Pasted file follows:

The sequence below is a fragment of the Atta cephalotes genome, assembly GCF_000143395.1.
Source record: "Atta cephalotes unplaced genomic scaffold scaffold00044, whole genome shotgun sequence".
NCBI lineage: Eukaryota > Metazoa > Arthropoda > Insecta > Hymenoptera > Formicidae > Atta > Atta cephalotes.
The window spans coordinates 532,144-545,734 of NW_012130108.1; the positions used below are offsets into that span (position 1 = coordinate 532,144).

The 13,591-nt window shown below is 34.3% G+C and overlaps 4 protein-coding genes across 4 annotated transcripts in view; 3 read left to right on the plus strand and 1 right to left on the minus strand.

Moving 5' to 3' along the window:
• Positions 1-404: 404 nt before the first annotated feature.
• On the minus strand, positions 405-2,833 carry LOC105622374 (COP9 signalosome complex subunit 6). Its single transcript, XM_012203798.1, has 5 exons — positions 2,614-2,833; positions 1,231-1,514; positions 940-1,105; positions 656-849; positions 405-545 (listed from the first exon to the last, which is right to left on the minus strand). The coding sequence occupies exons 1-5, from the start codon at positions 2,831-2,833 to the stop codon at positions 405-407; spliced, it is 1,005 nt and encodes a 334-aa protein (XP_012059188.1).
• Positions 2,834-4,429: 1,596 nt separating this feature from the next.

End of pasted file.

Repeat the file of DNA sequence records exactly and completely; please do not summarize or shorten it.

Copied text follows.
The sequence below is a fragment of the Atta cephalotes genome, assembly GCF_000143395.1.
Source record: "Atta cephalotes unplaced genomic scaffold scaffold00044, whole genome shotgun sequence".
NCBI lineage: Eukaryota > Metazoa > Arthropoda > Insecta > Hymenoptera > Formicidae > Atta > Atta cephalotes.
The window spans coordinates 532,144-545,734 of NW_012130108.1; the positions used below are offsets into that span (position 1 = coordinate 532,144).

The 13,591-nt window shown below is 34.3% G+C and overlaps 4 protein-coding genes across 4 annotated transcripts in view; 3 read left to right on the plus strand and 1 right to left on the minus strand.

Moving 5' to 3' along the window:
• Positions 1-404: 404 nt before the first annotated feature.
• On the minus strand, positions 405-2,833 carry LOC105622374 (COP9 signalosome complex subunit 6). Its single transcript, XM_012203798.1, has 5 exons — positions 2,614-2,833; positions 1,231-1,514; positions 940-1,105; positions 656-849; positions 405-545 (listed from the first exon to the last, which is right to left on the minus strand). The coding sequence occupies exons 1-5, from the start codon at positions 2,831-2,833 to the stop codon at positions 405-407; spliced, it is 1,005 nt and encodes a 334-aa protein (XP_012059188.1).
• Positions 2,834-4,429: 1,596 nt separating this feature from the next.